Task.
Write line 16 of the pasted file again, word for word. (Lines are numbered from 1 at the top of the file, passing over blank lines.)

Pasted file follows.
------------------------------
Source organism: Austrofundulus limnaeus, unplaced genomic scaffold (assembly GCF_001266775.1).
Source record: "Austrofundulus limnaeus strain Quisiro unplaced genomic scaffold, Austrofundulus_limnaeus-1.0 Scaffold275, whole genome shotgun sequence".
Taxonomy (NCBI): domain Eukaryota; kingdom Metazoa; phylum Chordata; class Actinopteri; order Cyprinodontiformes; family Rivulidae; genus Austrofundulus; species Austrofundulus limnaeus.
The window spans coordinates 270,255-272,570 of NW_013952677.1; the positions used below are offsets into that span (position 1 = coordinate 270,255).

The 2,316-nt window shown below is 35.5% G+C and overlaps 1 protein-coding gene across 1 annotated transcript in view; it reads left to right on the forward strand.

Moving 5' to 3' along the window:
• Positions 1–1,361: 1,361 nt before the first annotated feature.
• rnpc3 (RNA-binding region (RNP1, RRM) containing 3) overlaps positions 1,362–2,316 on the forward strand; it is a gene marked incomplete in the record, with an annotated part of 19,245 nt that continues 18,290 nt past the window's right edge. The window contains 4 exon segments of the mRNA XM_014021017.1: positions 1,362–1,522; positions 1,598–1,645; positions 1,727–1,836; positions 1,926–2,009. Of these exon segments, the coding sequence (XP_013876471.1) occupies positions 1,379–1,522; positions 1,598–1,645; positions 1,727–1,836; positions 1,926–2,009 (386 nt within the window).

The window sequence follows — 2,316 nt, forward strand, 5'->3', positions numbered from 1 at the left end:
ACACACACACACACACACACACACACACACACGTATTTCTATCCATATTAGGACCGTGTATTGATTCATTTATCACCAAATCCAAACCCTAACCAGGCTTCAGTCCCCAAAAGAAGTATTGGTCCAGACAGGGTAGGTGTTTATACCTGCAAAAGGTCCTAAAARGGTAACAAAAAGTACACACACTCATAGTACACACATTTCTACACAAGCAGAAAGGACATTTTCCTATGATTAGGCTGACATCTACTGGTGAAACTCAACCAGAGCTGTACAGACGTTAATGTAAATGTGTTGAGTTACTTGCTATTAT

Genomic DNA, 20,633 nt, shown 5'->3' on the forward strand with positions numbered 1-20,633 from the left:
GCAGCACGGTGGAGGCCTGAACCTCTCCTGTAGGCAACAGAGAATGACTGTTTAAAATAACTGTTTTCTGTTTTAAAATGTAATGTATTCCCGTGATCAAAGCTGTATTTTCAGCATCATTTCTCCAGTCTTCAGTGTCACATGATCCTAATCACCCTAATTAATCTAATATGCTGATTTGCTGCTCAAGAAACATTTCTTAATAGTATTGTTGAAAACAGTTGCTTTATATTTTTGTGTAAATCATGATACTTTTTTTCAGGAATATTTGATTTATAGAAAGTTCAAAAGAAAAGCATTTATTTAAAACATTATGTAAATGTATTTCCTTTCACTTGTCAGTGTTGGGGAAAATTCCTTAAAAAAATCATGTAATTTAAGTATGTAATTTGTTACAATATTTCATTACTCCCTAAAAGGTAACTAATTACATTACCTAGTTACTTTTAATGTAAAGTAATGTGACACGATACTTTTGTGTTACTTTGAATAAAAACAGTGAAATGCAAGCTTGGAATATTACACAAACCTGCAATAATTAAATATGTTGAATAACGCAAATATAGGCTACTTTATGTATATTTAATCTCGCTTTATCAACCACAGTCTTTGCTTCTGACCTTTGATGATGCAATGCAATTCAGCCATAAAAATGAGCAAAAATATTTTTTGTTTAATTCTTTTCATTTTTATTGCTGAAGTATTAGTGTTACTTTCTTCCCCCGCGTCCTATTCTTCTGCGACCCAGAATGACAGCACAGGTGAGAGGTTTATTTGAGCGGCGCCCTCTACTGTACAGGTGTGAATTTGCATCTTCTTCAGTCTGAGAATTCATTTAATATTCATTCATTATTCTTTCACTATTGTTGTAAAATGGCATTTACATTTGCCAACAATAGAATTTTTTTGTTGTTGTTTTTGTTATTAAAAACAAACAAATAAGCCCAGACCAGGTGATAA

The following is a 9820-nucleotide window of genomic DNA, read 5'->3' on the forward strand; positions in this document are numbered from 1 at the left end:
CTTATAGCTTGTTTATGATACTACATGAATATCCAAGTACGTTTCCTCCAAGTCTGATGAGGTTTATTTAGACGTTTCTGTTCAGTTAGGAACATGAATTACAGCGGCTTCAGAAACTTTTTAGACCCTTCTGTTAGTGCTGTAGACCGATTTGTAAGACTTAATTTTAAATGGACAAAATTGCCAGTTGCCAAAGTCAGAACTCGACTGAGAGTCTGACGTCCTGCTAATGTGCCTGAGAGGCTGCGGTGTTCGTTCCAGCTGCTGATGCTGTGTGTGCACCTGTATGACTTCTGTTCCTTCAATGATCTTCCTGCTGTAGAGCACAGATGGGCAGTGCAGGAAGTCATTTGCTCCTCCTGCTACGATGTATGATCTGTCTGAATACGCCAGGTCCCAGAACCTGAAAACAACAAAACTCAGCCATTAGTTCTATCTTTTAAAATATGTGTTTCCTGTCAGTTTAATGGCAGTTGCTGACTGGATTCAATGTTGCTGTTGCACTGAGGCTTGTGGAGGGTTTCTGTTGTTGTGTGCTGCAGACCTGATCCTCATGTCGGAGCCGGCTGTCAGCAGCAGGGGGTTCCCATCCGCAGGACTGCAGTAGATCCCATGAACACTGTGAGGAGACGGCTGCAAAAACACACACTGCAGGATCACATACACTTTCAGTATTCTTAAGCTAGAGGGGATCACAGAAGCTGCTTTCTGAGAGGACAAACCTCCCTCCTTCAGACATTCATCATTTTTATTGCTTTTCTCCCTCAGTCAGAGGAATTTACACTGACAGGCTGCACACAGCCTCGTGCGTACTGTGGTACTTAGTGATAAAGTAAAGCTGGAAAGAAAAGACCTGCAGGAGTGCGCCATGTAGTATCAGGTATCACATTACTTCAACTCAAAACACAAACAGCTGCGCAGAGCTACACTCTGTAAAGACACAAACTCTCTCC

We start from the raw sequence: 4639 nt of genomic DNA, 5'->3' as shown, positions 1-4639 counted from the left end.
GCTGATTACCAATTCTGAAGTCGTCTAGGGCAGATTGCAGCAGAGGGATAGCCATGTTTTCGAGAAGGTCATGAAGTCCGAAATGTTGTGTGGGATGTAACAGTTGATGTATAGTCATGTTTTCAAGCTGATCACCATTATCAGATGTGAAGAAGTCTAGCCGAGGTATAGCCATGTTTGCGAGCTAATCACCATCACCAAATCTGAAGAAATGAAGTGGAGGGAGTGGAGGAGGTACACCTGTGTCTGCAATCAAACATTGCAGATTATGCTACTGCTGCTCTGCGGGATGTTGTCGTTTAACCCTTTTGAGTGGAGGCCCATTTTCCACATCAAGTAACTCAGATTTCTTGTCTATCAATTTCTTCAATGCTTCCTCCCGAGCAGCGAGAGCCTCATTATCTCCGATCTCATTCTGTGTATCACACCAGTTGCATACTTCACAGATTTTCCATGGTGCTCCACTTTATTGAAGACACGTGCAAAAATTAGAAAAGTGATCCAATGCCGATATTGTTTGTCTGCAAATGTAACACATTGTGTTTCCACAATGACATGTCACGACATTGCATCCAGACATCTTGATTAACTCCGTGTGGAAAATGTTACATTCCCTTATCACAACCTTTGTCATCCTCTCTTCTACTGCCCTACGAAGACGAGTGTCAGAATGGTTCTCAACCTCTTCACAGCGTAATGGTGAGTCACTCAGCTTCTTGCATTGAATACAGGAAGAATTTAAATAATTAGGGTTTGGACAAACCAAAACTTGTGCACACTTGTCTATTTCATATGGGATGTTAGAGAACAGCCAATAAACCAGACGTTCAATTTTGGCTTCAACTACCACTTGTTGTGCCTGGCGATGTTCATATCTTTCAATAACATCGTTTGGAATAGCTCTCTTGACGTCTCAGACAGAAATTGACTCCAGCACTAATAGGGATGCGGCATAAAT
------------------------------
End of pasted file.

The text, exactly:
GCTGATTACCAATTCTGAAGTCGTCTAGGGCAGATTGCAGCAGAGGGATAGCCATGTTTTCGAGAAGGTCATGAAGTCCGAAATGTTGTGTGGGATGTAACAGTTGATGTATAGTCATGTTTTCAAGCTGATCACCATTATCAGATGTGAAGAAGTCTAGCCGAGGTATAGCCATGTTTGCGAGCTAATCACCATCACCAAATCTGAAGAAATGAAGTGGAGGGAGTGGAGGAGGTACACCTGTGTCTGCAATCAAACATTGCAGATTATGCTACTGCTGCTCTGCGGGATGTTGTCGTTTAACCCTTTTGAGTGGAGGCCCATTTTCCACATCAAGTAACTCAGATTTCTTGTCTATCAATTTCTTCAATGCTTCCTCCCGAGCAGCGAGAGCCTCATTATCTCCGATCTCATTCTGTGTATCACACCAGTTGCATACTTCACAGATTTTCCATGGTGCTCCACTTTATTGAAGACACGTGCAAAAATTAGAAAAGTGATCCAATGCCGATATTGTTTGTCTGCAAATGTAACACATTGTGTTTCCACAATGACATGTCACGACATTGCATCCAGACATCTTGATTAACTCCGTGTGGAAAATGTTACATTCCCTTATCACAACCTTTGTCATCCTCTCTTCTACTGCCCTACGAAGACGAGTGTCAGAATGGTTCTCAACCTCTTCACAGCGTAATGGTGAGTCACTCAGCTTCTTGCATTGAATACAGGAAGAATTTAAATAATTAGGGTTTGGACAAACCAAAACTTGTGCACACTTGTCTATTTCATATGGGATGTTAGAGAACAGCCAATAAACCAGACGTTCAATTTTGGCTTCAACTACCACTTGTTGTGCCTGGCGATGTTCATATCTTTCAATAACATCGTTTGGAATAGCTCTCTTGACGTCTCAGACAGAAATTGACTCCAGCACTAATAGGGATGCGGCATAAAT